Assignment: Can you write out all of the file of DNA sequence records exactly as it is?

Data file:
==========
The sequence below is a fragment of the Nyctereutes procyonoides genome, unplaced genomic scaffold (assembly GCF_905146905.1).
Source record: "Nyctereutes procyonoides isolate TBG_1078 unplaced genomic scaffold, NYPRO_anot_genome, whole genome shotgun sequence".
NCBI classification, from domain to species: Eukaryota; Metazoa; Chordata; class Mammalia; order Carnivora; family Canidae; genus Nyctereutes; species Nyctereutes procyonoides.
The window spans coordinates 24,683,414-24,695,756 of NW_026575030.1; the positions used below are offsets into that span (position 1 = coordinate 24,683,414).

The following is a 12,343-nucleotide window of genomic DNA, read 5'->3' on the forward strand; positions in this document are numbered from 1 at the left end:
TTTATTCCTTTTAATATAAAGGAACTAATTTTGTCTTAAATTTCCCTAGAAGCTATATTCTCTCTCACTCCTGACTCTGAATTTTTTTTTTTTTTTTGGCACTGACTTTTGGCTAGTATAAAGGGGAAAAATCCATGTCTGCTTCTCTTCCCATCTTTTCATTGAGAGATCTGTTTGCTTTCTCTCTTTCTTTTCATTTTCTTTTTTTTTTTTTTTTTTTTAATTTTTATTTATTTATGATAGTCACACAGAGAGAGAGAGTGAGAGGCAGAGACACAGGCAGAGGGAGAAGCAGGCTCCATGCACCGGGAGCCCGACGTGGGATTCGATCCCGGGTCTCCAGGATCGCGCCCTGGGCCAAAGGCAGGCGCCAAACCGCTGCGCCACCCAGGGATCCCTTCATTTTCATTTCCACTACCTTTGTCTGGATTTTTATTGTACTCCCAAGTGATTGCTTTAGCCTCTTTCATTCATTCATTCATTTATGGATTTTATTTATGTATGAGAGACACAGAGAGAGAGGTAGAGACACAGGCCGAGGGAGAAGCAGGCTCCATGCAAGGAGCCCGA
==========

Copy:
The sequence below is a fragment of the Nyctereutes procyonoides genome, unplaced genomic scaffold (assembly GCF_905146905.1).
Source record: "Nyctereutes procyonoides isolate TBG_1078 unplaced genomic scaffold, NYPRO_anot_genome, whole genome shotgun sequence".
NCBI classification, from domain to species: Eukaryota; Metazoa; Chordata; class Mammalia; order Carnivora; family Canidae; genus Nyctereutes; species Nyctereutes procyonoides.
The window spans coordinates 24,683,414-24,695,756 of NW_026575030.1; the positions used below are offsets into that span (position 1 = coordinate 24,683,414).

The following is a 12,343-nucleotide window of genomic DNA, read 5'->3' on the forward strand; positions in this document are numbered from 1 at the left end:
TTTATTCCTTTTAATATAAAGGAACTAATTTTGTCTTAAATTTCCCTAGAAGCTATATTCTCTCTCACTCCTGACTCTGAATTTTTTTTTTTTTTTTGGCACTGACTTTTGGCTAGTATAAAGGGGAAAAATCCATGTCTGCTTCTCTTCCCATCTTTTCATTGAGAGATCTGTTTGCTTTCTCTCTTTCTTTTCATTTTCTTTTTTTTTTTTTTTTTTTTAATTTTTATTTATTTATGATAGTCACACAGAGAGAGAGAGTGAGAGGCAGAGACACAGGCAGAGGGAGAAGCAGGCTCCATGCACCGGGAGCCCGACGTGGGATTCGATCCCGGGTCTCCAGGATCGCGCCCTGGGCCAAAGGCAGGCGCCAAACCGCTGCGCCACCCAGGGATCCCTTCATTTTCATTTCCACTACCTTTGTCTGGATTTTTATTGTACTCCCAAGTGATTGCTTTAGCCTCTTTCATTCATTCATTCATTTATGGATTTTATTTATGTATGAGAGACACAGAGAGAGAGGTAGAGACACAGGCCGAGGGAGAAGCAGGCTCCATGCAAGGAGCCCGA